Ireland and the Vatican: the politics and diplomacy of church-state relations 1922-1960, Dermot Keogh (Cork University Press, £37.50 hb, £17.50 pb)

Published in 20th-century / Contemporary History, Issue 3 (Autumn 1995), Reviews, Reviews, Volume 3

Keogh’s study of the relationship between the independent Irish state and the Vatican fills one lacuna in our understanding of the politics and diplomacy of Irish church-state relations and, to a lesser extent, international relations. Drawing on his earlier published work in this field and adding a substantial amount of new evidence collected from a wide variety of sources in Ireland, Britain and the United States, he renders a detailed and nuanced account of the intricacies of relations between Irish governments of different political hues, and the Vatican from 1922 to 1960, or more accurately 1954.
Keogh sheds new light on a number of particularly interesting topics such as the appointment of Pascal Robinson as apostolic nuncio in 1929 and the unsuccessful diplomatic manoeuvrings in 1948-49 to ensure that his successor was not an Italian prelate. Throughout the study one derives the distinct impression that Irish politicians seemed unable to distinguish between the religious and political authority of the Vatican. The general impression of relations between independent Ireland and the Holy See is one of Irish politicians and senior diplomats protesting their ‘filial’ devotion to the successive pontiffs: in practice however, it appears that the impact of the Vatican on Irish domestic affairs was very limited in spite of these frequent protestations of devotion.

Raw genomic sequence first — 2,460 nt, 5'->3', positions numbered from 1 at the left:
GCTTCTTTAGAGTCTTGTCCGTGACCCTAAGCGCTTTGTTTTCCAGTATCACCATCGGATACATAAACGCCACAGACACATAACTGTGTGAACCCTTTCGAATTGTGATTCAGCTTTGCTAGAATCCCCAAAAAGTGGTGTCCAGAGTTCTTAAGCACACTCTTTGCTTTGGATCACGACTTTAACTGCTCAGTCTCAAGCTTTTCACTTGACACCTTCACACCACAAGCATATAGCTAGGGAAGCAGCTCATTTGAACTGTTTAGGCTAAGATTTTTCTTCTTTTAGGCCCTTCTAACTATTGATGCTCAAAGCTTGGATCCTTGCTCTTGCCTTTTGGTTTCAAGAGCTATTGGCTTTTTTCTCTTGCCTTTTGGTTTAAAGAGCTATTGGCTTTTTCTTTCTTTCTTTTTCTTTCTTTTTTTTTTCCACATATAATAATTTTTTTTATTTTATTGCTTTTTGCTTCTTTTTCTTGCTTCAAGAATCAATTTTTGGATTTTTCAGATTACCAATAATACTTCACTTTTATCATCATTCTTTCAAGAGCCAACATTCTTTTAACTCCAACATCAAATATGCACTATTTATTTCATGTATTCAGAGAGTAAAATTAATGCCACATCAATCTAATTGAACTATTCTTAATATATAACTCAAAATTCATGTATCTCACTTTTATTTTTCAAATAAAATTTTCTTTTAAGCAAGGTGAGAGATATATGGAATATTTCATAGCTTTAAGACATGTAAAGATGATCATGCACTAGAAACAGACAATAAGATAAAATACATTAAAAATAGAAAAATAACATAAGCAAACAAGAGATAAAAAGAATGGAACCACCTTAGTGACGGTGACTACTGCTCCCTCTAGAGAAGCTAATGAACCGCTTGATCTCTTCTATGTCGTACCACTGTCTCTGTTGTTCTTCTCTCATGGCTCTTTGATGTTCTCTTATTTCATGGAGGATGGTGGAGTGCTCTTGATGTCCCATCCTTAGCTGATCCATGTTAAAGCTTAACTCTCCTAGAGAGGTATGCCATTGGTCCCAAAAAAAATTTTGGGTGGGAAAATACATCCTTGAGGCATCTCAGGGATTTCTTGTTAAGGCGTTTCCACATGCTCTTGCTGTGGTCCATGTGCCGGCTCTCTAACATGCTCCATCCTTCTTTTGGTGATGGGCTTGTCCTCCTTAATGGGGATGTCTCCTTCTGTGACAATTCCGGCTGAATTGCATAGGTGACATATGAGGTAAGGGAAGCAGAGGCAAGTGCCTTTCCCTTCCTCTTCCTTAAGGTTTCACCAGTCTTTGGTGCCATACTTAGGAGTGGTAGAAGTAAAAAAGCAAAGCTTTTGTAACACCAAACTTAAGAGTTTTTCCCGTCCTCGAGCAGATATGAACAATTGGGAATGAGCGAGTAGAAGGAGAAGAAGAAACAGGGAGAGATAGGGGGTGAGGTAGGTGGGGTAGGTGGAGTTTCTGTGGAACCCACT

One limitation of Keogh’s study is that crucial archival material, e.g. episcopal papers such as those of John Charles McQuaid, Archbishop of Dublin (1940-71), central to any assessment of the triangular relationship involving the Irish State, the Roman Catholic hierarchy and the Vatican, is not available. In its absence the narrative is based mainly on the records of the Irish Department of Foreign Affairs and the consequent picture is somewhat skewed.
The chief protagonist in this study is the redoubtable Joseph Walshe, secretary of the Department of External Affairs (1922-46) and later Irish ambassador to the Holy See (1946-54). Judging from his reports back to Dublin, Walshe clearly had a tendency to exaggerate, a point that should have been made more explicit, especially when quoting his statements regarding the Irish role in the international campaign sponsored by the papacy against communism in the early 1950s, e.g. ‘the immense strength of Irish Catholicism as a factor in the fight against communism’. The author’s admiration for Walshe on one or two occasions verges on hagiography.
Keogh’s style is readable and straightforward, though the tedious accounts of diplomatic manoeuvrings can become hard going even for the most enthusiastic reader. The epilogue to this study serves only to provide a collection of musings on Irish church-state relations in more recent times without any sustained analysis. Overall, within the limitations of the sources currently available, Keogh has constructed a valuable and well-informed account of relations between independent Ireland and the Vatican. However, the fact that there is a dearth of archival material pertaining to the Roman Catholic hierarchy inevitably means that only an interim assessment of the relationship between church and state is provided.

Enda Delaney

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